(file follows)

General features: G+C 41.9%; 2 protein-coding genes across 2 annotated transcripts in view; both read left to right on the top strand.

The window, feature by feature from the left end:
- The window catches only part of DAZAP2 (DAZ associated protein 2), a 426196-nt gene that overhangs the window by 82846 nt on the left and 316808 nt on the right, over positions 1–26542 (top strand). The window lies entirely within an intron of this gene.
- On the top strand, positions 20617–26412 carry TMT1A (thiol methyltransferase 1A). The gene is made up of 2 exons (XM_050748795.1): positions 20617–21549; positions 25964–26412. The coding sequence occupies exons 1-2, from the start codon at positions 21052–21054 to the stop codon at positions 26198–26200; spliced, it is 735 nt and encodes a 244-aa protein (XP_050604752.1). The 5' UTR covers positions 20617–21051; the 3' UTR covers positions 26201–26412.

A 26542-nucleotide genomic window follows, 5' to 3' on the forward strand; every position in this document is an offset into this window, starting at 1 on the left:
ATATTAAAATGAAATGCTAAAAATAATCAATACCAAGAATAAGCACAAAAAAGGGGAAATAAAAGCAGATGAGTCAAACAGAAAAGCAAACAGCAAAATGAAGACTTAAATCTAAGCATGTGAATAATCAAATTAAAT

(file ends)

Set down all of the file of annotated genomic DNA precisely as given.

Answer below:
General features: G+C 41.9%; 2 protein-coding genes across 2 annotated transcripts in view; both read left to right on the top strand.

The window, feature by feature from the left end:
- The window catches only part of DAZAP2 (DAZ associated protein 2), a 426196-nt gene that overhangs the window by 82846 nt on the left and 316808 nt on the right, over positions 1–26542 (top strand). The window lies entirely within an intron of this gene.
- On the top strand, positions 20617–26412 carry TMT1A (thiol methyltransferase 1A). The gene is made up of 2 exons (XM_050748795.1): positions 20617–21549; positions 25964–26412. The coding sequence occupies exons 1-2, from the start codon at positions 21052–21054 to the stop codon at positions 26198–26200; spliced, it is 735 nt and encodes a 244-aa protein (XP_050604752.1). The 5' UTR covers positions 20617–21051; the 3' UTR covers positions 26201–26412.

A 26542-nucleotide genomic window follows, 5' to 3' on the forward strand; every position in this document is an offset into this window, starting at 1 on the left:
ATATTAAAATGAAATGCTAAAAATAATCAATACCAAGAATAAGCACAAAAAAGGGGAAATAAAAGCAGATGAGTCAAACAGAAAAGCAAACAGCAAAATGAAGACTTAAATCTAAGCATGTGAATAATCAAATTAAAT